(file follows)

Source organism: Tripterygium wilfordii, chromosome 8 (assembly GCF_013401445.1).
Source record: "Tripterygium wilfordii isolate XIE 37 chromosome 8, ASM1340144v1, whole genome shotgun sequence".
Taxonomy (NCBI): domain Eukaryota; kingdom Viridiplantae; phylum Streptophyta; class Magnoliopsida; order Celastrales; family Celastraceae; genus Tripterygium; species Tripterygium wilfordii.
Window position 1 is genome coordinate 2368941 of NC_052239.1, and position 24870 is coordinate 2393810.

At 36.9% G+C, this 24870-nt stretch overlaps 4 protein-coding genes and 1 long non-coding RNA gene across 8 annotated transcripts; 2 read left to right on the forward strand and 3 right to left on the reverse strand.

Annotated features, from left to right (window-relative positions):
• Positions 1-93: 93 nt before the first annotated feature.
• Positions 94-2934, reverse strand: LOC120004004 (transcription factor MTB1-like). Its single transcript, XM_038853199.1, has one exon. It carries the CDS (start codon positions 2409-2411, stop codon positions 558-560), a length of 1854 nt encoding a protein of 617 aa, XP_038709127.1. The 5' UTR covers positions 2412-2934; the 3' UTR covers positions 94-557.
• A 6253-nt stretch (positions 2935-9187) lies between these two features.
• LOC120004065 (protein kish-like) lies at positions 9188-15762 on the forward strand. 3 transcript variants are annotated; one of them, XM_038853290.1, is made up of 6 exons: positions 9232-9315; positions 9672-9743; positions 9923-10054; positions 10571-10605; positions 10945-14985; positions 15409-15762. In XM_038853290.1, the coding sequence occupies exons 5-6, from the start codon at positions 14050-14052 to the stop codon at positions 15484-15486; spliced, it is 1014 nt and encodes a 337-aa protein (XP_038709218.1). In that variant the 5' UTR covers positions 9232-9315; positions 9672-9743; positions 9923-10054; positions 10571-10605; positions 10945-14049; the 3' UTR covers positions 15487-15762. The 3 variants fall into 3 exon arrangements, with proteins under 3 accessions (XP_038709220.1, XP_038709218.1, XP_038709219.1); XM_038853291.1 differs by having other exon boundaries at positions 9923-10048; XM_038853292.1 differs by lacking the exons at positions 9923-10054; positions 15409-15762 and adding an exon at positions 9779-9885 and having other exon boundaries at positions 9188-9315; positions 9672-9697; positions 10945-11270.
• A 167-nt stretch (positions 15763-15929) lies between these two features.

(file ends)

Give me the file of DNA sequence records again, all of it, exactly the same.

Source organism: Tripterygium wilfordii, chromosome 8 (assembly GCF_013401445.1).
Source record: "Tripterygium wilfordii isolate XIE 37 chromosome 8, ASM1340144v1, whole genome shotgun sequence".
Taxonomy (NCBI): domain Eukaryota; kingdom Viridiplantae; phylum Streptophyta; class Magnoliopsida; order Celastrales; family Celastraceae; genus Tripterygium; species Tripterygium wilfordii.
Window position 1 is genome coordinate 2368941 of NC_052239.1, and position 24870 is coordinate 2393810.

At 36.9% G+C, this 24870-nt stretch overlaps 4 protein-coding genes and 1 long non-coding RNA gene across 8 annotated transcripts; 2 read left to right on the forward strand and 3 right to left on the reverse strand.

Annotated features, from left to right (window-relative positions):
• Positions 1-93: 93 nt before the first annotated feature.
• Positions 94-2934, reverse strand: LOC120004004 (transcription factor MTB1-like). Its single transcript, XM_038853199.1, has one exon. It carries the CDS (start codon positions 2409-2411, stop codon positions 558-560), a length of 1854 nt encoding a protein of 617 aa, XP_038709127.1. The 5' UTR covers positions 2412-2934; the 3' UTR covers positions 94-557.
• A 6253-nt stretch (positions 2935-9187) lies between these two features.
• LOC120004065 (protein kish-like) lies at positions 9188-15762 on the forward strand. 3 transcript variants are annotated; one of them, XM_038853290.1, is made up of 6 exons: positions 9232-9315; positions 9672-9743; positions 9923-10054; positions 10571-10605; positions 10945-14985; positions 15409-15762. In XM_038853290.1, the coding sequence occupies exons 5-6, from the start codon at positions 14050-14052 to the stop codon at positions 15484-15486; spliced, it is 1014 nt and encodes a 337-aa protein (XP_038709218.1). In that variant the 5' UTR covers positions 9232-9315; positions 9672-9743; positions 9923-10054; positions 10571-10605; positions 10945-14049; the 3' UTR covers positions 15487-15762. The 3 variants fall into 3 exon arrangements, with proteins under 3 accessions (XP_038709220.1, XP_038709218.1, XP_038709219.1); XM_038853291.1 differs by having other exon boundaries at positions 9923-10048; XM_038853292.1 differs by lacking the exons at positions 9923-10054; positions 15409-15762 and adding an exon at positions 9779-9885 and having other exon boundaries at positions 9188-9315; positions 9672-9697; positions 10945-11270.
• A 167-nt stretch (positions 15763-15929) lies between these two features.